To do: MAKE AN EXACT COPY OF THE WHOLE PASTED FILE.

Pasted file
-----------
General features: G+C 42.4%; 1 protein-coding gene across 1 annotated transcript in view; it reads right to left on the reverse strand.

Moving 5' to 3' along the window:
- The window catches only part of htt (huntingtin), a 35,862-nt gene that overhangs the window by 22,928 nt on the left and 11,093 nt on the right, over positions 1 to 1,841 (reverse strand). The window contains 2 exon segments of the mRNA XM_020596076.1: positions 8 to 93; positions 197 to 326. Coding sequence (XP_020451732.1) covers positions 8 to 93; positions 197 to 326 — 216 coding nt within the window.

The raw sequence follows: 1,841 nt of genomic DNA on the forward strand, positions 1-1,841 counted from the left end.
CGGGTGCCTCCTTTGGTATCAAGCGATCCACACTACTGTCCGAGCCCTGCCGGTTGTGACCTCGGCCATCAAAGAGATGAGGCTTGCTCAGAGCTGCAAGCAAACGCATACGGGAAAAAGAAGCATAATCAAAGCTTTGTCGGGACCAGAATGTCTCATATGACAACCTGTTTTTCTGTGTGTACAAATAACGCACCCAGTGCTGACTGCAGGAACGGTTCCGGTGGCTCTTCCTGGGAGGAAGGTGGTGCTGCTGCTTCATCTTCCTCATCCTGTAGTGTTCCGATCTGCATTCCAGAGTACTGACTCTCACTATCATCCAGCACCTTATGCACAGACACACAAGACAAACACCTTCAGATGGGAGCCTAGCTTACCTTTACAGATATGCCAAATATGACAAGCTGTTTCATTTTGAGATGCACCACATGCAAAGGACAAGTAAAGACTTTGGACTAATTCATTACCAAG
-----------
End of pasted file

General features: G+C 42.4%; 1 protein-coding gene across 1 annotated transcript in view; it reads right to left on the reverse strand.

Moving 5' to 3' along the window:
- The window catches only part of htt (huntingtin), a 35,862-nt gene that overhangs the window by 22,928 nt on the left and 11,093 nt on the right, over positions 1 to 1,841 (reverse strand). The window contains 2 exon segments of the mRNA XM_020596076.1: positions 8 to 93; positions 197 to 326. Coding sequence (XP_020451732.1) covers positions 8 to 93; positions 197 to 326 — 216 coding nt within the window.

The raw sequence follows: 1,841 nt of genomic DNA on the forward strand, positions 1-1,841 counted from the left end.
CGGGTGCCTCCTTTGGTATCAAGCGATCCACACTACTGTCCGAGCCCTGCCGGTTGTGACCTCGGCCATCAAAGAGATGAGGCTTGCTCAGAGCTGCAAGCAAACGCATACGGGAAAAAGAAGCATAATCAAAGCTTTGTCGGGACCAGAATGTCTCATATGACAACCTGTTTTTCTGTGTGTACAAATAACGCACCCAGTGCTGACTGCAGGAACGGTTCCGGTGGCTCTTCCTGGGAGGAAGGTGGTGCTGCTGCTTCATCTTCCTCATCCTGTAGTGTTCCGATCTGCATTCCAGAGTACTGACTCTCACTATCATCCAGCACCTTATGCACAGACACACAAGACAAACACCTTCAGATGGGAGCCTAGCTTACCTTTACAGATATGCCAAATATGACAAGCTGTTTCATTTTGAGATGCACCACATGCAAAGGACAAGTAAAGACTTTGGACTAATTCATTACCAAG